Difficult for the sake being difficult, arguers love to have the last word. They will question everything from your work to the flavour of your drink. Agreeing with anyone, goes against the grain of their very nature. It’s as if they will be struck by lightning if they become agreeable. With these specimens, subtle hints don’t work. Direct confrontations don’t work. Probably dropping a bucket on their head will work. I haven’t tried that yet.


A version of the irritant category, they poke their nose whether needed or not. ‘I want to know all’ best describes their state of being. It can be really really annoying, when a simple question is succeeded but a volley of unrelated ones followed by some totally unneeded advice, as is how Noseys usually proceed. Sometimes Noseys are also ‘I know it all and best at that’s, and the resultant feeling you get is nettling at the mildest and murderous at the most intense.





This breed will pretend to be a friend, will lend you a shoulder to de-stress on and then merrily play snitch. Another by-product (at times), is that they not only offload their work to you, but also harp about what wonderful managers they are and how much they have worked their ass off to get this particular piece of job done. In short they are lethal. And if they are your boss – you are better off in another department.

‘Everyone Listen to Me’ syndrome

This is another widespread variant. They are stubborn and usually accompanied with the mindset of ‘My work is perfect’, ‘I know it all’ and ‘My opinion is the best’, they are at best insufferable. A stuffed peacock, their surroundings are generally populated by rolling eyes, tightened lips, inaudible ‘there s/he comes’ sighs and an undeniable air of dread. Nobody wants to be a part of their team, unless forced or there is a killer project involved. This co-worker, actually believes that s/he is invaluable. Sadly they are not. More sadly, they never realise it.

Me Firsts

When their work is to be done, everything else should be at the bottom on your priority list. Else they will throw names, and escalate mails till kingdom comes. Bulldozers are what I call them. The indicative symptoms are, they generally boast how efficient and good they are, how they make the wheels turn and how when they are around they always make the sun shine. Troublemakers, with zero consideration of any genuine constraints, they think they are being Hollywood corporate tough. They are just being obnoxious assholes.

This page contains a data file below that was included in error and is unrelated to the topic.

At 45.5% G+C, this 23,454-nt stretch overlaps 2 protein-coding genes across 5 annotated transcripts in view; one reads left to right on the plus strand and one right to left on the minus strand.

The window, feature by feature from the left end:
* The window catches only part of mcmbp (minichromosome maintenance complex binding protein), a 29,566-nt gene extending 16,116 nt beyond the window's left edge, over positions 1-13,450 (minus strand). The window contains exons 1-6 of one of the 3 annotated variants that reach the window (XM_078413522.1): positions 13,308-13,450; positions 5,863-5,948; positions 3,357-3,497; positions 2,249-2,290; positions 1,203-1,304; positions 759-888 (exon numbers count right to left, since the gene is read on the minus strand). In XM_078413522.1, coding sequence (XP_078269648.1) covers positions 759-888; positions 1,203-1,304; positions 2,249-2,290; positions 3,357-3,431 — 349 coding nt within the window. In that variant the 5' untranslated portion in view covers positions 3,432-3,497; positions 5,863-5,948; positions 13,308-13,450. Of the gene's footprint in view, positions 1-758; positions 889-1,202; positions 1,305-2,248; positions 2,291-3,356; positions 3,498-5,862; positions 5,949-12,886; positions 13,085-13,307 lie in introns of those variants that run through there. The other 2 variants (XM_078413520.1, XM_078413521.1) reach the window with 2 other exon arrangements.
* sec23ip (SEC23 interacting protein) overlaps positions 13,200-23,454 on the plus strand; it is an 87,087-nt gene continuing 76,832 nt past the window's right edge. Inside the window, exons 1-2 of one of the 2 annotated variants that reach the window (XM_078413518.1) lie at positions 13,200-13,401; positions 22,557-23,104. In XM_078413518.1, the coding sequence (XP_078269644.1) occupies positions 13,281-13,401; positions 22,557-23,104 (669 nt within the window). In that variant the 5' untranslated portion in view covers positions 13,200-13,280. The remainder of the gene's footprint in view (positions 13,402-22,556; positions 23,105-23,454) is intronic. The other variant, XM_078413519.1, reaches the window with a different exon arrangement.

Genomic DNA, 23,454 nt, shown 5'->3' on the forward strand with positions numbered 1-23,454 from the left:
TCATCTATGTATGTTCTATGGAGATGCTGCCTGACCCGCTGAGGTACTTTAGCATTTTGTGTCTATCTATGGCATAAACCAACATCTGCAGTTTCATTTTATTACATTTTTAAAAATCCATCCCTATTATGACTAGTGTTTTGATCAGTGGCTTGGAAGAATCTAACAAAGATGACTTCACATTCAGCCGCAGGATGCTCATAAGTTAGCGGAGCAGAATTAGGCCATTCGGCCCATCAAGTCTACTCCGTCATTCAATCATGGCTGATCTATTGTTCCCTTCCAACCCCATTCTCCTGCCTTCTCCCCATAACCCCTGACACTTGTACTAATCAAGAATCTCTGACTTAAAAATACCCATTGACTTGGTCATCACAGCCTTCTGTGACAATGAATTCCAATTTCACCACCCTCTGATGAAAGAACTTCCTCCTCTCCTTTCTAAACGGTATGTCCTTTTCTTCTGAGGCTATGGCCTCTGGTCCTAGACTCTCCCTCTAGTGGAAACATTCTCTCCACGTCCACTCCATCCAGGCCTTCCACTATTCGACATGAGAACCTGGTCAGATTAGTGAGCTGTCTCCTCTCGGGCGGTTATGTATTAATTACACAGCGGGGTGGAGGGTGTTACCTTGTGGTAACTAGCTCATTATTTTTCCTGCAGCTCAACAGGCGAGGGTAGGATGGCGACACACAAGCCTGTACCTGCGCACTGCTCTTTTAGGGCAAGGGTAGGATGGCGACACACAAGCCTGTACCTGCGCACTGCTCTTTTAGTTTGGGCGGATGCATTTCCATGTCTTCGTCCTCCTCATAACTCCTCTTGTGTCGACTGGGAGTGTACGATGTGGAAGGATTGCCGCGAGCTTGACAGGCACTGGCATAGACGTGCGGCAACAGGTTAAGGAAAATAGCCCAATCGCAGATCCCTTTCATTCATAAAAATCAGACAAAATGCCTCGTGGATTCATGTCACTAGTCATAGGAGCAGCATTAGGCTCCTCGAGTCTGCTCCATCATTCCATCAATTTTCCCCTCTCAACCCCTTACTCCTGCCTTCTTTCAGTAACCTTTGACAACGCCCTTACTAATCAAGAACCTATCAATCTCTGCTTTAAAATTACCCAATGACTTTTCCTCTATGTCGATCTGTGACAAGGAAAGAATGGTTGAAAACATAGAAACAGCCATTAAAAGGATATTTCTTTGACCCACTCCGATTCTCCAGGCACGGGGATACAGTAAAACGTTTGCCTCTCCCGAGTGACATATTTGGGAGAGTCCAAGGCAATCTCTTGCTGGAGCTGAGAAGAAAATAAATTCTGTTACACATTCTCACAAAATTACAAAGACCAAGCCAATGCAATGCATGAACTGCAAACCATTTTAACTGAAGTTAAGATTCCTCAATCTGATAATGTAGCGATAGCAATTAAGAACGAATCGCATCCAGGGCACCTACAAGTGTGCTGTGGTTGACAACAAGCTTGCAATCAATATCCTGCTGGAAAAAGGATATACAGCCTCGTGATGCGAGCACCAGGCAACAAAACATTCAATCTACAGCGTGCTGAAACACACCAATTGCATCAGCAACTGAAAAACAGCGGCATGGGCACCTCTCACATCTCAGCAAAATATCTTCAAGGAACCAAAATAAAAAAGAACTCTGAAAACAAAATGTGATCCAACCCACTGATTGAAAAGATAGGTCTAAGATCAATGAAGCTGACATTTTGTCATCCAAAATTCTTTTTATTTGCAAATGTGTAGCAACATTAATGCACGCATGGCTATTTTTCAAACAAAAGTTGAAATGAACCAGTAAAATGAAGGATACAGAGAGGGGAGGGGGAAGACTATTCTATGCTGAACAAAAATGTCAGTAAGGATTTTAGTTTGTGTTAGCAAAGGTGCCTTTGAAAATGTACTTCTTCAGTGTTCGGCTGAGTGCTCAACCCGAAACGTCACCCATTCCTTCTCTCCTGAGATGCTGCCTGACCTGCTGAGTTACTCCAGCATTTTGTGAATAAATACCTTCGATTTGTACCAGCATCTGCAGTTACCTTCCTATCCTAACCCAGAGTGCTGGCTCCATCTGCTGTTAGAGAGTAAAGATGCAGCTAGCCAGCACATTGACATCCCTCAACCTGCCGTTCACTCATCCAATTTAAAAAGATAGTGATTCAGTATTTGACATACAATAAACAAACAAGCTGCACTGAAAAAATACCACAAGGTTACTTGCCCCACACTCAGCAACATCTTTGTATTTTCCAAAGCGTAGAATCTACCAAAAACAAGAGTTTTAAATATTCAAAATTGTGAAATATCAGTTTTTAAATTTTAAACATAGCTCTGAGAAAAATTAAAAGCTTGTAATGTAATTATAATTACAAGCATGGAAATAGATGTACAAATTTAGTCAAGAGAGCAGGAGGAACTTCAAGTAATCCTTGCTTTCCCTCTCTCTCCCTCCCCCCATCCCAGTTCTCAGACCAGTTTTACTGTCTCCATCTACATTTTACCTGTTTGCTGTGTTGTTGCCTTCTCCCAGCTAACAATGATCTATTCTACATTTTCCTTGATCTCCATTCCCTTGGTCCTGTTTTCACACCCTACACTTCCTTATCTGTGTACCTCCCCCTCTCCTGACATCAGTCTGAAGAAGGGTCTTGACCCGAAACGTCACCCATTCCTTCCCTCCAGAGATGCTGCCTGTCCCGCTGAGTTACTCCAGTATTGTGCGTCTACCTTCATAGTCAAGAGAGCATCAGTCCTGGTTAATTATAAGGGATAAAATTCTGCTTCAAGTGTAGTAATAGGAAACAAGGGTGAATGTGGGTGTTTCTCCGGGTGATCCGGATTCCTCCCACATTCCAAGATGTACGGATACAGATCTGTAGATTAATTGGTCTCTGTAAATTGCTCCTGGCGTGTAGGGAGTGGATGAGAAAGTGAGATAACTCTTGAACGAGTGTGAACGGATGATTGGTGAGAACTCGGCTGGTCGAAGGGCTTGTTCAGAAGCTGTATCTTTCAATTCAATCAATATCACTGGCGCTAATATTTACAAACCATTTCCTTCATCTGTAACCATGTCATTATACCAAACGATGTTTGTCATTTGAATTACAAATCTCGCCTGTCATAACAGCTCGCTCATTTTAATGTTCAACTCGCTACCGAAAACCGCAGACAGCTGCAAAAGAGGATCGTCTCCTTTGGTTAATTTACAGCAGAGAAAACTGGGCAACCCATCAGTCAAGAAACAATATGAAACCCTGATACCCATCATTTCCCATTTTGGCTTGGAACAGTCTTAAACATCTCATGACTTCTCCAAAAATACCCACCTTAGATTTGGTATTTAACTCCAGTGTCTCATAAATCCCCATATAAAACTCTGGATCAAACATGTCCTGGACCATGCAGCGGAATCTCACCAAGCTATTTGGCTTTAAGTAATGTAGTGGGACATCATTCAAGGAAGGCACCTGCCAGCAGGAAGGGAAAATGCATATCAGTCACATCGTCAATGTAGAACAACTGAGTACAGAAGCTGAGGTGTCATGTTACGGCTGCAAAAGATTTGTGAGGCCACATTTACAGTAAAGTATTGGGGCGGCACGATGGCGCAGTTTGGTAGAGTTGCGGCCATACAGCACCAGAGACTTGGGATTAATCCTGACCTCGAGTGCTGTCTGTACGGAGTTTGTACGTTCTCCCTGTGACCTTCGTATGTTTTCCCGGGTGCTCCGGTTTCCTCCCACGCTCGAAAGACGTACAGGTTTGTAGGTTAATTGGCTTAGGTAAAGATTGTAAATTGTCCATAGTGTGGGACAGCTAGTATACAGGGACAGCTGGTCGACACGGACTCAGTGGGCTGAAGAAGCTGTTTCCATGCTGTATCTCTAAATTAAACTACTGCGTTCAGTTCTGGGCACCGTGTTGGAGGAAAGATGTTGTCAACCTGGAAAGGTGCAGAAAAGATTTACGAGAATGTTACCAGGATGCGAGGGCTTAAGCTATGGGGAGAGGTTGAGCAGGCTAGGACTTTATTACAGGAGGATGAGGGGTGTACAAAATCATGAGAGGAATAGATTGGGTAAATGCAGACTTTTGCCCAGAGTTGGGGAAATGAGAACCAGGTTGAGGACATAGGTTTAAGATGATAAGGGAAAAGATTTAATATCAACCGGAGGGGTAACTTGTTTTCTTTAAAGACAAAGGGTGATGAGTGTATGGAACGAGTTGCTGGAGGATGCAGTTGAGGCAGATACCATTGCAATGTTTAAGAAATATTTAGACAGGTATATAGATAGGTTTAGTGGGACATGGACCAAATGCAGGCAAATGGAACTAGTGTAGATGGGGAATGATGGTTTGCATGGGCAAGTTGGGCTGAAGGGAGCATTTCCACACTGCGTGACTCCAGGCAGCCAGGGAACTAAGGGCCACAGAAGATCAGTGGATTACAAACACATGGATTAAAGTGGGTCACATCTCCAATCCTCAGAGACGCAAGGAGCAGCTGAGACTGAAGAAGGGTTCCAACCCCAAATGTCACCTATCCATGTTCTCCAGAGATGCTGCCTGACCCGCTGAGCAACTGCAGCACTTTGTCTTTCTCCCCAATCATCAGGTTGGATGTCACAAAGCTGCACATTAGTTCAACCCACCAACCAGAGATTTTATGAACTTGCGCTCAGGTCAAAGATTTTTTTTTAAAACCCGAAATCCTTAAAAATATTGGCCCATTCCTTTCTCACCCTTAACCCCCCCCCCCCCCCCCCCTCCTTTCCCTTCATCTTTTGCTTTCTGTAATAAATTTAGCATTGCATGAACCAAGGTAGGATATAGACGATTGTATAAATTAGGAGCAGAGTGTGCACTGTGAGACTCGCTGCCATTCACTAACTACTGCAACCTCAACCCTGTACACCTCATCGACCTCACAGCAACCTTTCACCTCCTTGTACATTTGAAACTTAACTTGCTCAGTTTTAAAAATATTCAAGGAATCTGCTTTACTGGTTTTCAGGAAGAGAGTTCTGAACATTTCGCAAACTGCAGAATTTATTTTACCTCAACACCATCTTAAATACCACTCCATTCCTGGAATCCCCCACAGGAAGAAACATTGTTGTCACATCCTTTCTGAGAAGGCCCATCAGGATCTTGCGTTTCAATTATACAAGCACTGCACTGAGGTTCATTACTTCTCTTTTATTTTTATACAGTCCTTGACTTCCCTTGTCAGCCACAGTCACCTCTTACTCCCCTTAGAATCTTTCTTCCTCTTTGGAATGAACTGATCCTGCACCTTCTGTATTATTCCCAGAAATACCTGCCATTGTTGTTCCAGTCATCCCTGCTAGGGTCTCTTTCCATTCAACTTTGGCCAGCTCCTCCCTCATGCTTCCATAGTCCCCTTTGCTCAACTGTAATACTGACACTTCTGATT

As a rule, this colleague works with the attitude of ‘Have spanner. Will throw at your work’. Without any ceremony, they will strive to make people around them look bad, except the top brass. Oh they are psycophants in that sphere. With the rest, they will find fault with everything from the way you dot your i’s and cross your t’s to your nail shade. And they will not hesitate to bring it up at the most public forum. The most infuriating bit is that they perform their act with the air of doing the organisation and you (a co-worker) a service – ‘See by pointing this out, I have helped avoid such a major catastrophe and taught you a valuable lesson on how to do things better (which evidently you haven’t been doing)’. Anyone want a hatchet?




There are only theories of dealing with difficult people. I am listing some of them below.

In the event that someone does stumble across this blog and then pause to read it (a rarity) I hope that it will help you cope with these needlers. 

  • Talk, talk and talk to sort out the problems and collaborate (if only life were so simple!!)
  • Ignore (Easiest way out but not the most advisable. Usually eggs DC’s on)
  • Acknowledge the issues and try to find out if you may be the problem (Can prove to be fatal in some cases)
  • Set the boundary (Easier said than done – but it’s feasible)
  • Have a no holds barred fight (Therapeutic. Needs courage. Known to have pitfalls)
  • Become the Yes man (Easy. Not conducive)
  • Compromise (and be a pushover)
  • Tit-for-tat camaraderie (at least the DC will what they are up against)

Going by the exhaustive list I have charted out, it’s a wonder I haven’t turned into a serial killer yet. Since I have just a 4 year old career, I don’t think that this miracle is going to last long. But I do have a long way to go till nirvana.

I am at the end of my tether. Stuck in a job that is going nowhere, coupled with a husband who lives 300 kms away on some days and double the distance on most days, I think I am way well into one of the most frustrating periods of my life.

 So here I am thinking of how to keep myself going and bang it comes to me. Another epiphany – in the long list of epiphanies that I keep having on a regular basis. That I should probably revive this long dormant blog and resuscitate my writing habit.

 My ambition is to blog at least 40 articles in the next 6 months – this is a very conservative limit that I have set for myself. Only time will tell if I can pursue this goal doggedly or not.

 In all previous instances, I have written, when I felt like it or when some topic struck my fancy. This time around, I will try this more as a discipline rather than an act of randomness. And that is going to be extremely difficult, keeping in mind my propensity to procrastinate.

 Another hurdle is, given now that I have to actively think of topics to write about, I am definitely going to crib and complain about a fictitious writer’s block.

 But all these must be overcome, if I am to get any sort of decent start to disciplined and religious writing. So the answer to this lies in writing shorter and more coherent prose, and restricting long rants to topics I feel passionately about.

 Thus begins the second…wait third…duh, I don’t know which leg of this blog. But I hope this will last longer than the previous runs.